Suburban Dread: The Music of Angelo Badalamenti in the Films of David Lynch
When the Comte de Lautréamont wrote of a chance dissection of a sewing machine and an umbrella on a dissecting table, he could hardly have foreseen that his idea would become a motto for the production of visual art. The Surrealist movement took Lautréamont at his word, using the unlikely juxtaposition of ordinary objects to provoke an experience of what Andre Breton called the marvelous. Breton however never extended his linguistic notion of the marvelous into sound, and a subsequent history of such juxtapositions in sound work, including musique concrète, neo-avant-garde and Krautrock remains to be thought out. Although a diversity of positions in Surrealism have been exhumed by recent art criticism, this paper is focussed specifically on Breton’s own orthodox Surrealist notion of the marvelous. This paper traces the idea within the Surrealist paradigm before moving to the work of Steven Stapleton, better known as the principal artist behind Nurse With Wound. The album, The Sylvie and Babs Hi-Fi Companion is a chaotic collage of sounds which puts Breton’s own theory of the marvelous into practice in the realm of sound art, yet unlike the productivity of visual surrealism, it also enacts a simultaneous negation of this very same marvelous.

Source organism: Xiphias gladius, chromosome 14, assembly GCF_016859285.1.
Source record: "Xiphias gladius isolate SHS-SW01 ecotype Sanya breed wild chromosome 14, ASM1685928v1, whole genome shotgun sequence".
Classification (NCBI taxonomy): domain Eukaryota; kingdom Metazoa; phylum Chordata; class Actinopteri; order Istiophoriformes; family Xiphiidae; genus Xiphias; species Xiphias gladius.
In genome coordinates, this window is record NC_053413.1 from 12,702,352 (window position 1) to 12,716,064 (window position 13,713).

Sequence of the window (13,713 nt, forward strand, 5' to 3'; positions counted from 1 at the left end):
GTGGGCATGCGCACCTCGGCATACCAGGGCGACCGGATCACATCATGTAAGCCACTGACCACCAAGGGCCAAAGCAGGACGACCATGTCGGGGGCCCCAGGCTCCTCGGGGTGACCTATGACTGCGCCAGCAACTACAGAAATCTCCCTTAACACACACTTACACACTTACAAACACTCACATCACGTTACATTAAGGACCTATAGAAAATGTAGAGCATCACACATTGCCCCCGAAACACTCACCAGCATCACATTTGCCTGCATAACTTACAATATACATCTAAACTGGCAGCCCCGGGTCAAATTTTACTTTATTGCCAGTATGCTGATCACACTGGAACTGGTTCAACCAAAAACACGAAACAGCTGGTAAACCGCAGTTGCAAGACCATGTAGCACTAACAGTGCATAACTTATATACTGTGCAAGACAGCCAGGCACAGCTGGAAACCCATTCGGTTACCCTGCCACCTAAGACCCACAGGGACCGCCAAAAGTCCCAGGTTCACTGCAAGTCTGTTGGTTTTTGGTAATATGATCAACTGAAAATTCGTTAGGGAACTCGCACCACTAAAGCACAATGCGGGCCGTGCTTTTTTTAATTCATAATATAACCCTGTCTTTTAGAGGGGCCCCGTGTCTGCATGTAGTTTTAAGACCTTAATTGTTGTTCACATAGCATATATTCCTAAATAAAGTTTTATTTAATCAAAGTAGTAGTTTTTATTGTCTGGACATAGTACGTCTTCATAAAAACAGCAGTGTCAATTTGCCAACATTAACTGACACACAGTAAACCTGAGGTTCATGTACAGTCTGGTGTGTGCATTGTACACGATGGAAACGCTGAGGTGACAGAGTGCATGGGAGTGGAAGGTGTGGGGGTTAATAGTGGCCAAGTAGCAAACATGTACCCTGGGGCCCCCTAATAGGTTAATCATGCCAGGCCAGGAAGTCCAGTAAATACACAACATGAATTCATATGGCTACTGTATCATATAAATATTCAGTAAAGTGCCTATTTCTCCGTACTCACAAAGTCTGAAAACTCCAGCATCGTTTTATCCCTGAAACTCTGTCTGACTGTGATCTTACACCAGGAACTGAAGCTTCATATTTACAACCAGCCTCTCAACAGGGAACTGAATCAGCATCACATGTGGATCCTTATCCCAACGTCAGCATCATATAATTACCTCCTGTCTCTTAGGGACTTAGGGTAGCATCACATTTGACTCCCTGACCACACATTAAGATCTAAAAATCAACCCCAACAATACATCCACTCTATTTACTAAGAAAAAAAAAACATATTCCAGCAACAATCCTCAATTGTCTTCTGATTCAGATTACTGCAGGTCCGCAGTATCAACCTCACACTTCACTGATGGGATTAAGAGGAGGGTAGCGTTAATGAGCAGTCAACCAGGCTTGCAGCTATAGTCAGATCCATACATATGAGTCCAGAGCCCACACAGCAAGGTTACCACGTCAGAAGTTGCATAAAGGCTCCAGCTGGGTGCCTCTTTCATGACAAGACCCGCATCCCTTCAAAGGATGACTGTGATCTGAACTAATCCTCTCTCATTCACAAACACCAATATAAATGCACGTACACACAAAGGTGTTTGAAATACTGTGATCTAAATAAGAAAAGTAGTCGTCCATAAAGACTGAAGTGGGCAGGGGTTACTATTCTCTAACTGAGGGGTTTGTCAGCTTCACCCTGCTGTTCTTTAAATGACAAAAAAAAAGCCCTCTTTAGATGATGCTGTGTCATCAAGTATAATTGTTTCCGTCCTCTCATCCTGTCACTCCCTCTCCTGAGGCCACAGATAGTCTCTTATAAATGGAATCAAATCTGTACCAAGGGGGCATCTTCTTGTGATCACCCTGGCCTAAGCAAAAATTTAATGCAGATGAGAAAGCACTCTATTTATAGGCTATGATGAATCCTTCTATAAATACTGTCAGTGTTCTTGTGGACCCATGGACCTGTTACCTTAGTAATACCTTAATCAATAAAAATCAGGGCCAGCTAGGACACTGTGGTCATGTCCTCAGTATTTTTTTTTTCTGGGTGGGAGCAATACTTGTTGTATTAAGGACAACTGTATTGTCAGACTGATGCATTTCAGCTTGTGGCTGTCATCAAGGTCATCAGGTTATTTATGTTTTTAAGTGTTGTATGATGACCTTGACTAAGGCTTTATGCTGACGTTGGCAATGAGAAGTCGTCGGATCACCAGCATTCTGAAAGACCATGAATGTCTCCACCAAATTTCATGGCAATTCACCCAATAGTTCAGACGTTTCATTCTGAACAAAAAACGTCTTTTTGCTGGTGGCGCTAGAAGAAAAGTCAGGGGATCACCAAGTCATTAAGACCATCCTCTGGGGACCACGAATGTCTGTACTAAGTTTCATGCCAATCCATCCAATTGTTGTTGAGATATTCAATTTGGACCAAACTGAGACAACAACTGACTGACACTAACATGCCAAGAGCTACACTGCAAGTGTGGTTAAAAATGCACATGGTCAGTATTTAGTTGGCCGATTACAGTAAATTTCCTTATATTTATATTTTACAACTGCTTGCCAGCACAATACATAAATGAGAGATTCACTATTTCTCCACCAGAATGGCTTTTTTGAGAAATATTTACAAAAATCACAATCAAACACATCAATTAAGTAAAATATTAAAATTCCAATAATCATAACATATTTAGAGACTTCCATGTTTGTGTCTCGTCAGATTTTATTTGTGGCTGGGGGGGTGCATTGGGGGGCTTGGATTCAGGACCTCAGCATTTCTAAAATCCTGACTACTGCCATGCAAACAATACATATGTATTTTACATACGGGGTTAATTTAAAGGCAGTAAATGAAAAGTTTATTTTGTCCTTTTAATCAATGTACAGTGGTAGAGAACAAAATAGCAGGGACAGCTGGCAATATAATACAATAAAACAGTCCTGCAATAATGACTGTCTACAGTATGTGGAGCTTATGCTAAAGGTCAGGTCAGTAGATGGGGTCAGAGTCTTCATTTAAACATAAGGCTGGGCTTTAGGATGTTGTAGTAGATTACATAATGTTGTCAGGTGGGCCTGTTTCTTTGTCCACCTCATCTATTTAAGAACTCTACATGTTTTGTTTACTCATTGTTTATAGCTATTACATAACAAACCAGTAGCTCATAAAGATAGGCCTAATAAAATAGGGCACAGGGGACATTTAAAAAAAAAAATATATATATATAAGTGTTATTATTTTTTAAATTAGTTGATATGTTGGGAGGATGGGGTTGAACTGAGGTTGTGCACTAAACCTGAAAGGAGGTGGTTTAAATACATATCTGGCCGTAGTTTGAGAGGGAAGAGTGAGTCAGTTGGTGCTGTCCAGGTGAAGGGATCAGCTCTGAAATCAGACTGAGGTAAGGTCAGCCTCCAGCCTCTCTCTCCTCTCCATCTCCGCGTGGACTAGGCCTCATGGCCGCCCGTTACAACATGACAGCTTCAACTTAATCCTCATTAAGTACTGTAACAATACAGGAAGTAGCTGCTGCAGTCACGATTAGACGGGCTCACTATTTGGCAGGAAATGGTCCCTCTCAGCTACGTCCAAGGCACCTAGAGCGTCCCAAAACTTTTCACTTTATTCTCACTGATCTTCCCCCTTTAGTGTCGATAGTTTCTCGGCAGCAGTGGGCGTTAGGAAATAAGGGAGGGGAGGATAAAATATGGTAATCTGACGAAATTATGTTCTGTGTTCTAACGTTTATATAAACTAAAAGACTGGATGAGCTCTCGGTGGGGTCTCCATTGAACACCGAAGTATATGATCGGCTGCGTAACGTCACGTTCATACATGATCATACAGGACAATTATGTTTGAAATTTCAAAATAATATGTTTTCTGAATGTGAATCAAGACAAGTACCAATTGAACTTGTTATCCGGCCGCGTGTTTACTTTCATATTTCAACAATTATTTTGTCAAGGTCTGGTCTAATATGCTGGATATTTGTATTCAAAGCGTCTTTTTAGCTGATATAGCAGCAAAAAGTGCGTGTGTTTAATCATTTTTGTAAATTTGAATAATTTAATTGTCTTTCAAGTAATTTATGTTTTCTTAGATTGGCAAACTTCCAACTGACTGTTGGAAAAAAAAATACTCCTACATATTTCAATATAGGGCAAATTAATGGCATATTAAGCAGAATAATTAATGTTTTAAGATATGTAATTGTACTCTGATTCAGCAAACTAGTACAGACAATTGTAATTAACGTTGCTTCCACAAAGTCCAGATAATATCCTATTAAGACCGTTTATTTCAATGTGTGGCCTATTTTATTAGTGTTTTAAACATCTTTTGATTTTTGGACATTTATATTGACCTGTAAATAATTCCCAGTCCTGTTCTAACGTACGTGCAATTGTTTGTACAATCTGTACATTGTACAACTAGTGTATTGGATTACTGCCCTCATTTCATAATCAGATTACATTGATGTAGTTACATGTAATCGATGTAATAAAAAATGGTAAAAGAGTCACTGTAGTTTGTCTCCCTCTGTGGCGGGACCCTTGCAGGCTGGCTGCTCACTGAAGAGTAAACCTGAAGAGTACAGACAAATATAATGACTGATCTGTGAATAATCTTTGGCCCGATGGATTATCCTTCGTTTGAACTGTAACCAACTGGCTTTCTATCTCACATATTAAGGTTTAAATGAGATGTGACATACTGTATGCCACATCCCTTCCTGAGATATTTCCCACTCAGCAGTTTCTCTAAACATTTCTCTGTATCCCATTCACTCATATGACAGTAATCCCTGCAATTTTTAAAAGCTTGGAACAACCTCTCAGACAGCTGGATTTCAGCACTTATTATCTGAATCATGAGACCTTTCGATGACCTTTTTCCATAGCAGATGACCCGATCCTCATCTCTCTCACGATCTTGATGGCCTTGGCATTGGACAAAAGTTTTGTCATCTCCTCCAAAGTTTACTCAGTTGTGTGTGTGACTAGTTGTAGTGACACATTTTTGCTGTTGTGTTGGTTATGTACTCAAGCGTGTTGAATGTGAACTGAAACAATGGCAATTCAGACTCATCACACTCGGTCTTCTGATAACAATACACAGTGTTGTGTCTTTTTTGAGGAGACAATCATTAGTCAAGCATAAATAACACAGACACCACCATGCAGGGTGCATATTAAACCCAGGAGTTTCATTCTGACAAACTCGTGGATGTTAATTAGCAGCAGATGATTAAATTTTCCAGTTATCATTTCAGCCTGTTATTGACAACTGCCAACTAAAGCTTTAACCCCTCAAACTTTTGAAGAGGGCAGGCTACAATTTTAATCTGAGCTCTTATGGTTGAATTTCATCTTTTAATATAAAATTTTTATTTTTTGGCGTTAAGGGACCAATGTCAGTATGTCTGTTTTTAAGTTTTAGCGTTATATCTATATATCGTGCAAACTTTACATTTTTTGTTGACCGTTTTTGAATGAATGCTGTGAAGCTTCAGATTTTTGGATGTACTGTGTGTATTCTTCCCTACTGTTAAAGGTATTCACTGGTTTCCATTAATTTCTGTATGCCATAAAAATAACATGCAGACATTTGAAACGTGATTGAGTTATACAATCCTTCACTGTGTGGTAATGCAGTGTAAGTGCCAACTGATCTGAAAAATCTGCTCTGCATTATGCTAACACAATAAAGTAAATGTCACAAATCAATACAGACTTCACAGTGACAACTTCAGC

Norelli, C. N.
Suburban Dread: The Music of Angelo Badalamenti in the Films of David Lynch.
Sound Scripts, 2(1).
Retrieved from https://ro.ecu.edu.au/soundscripts/vol2/iss1/10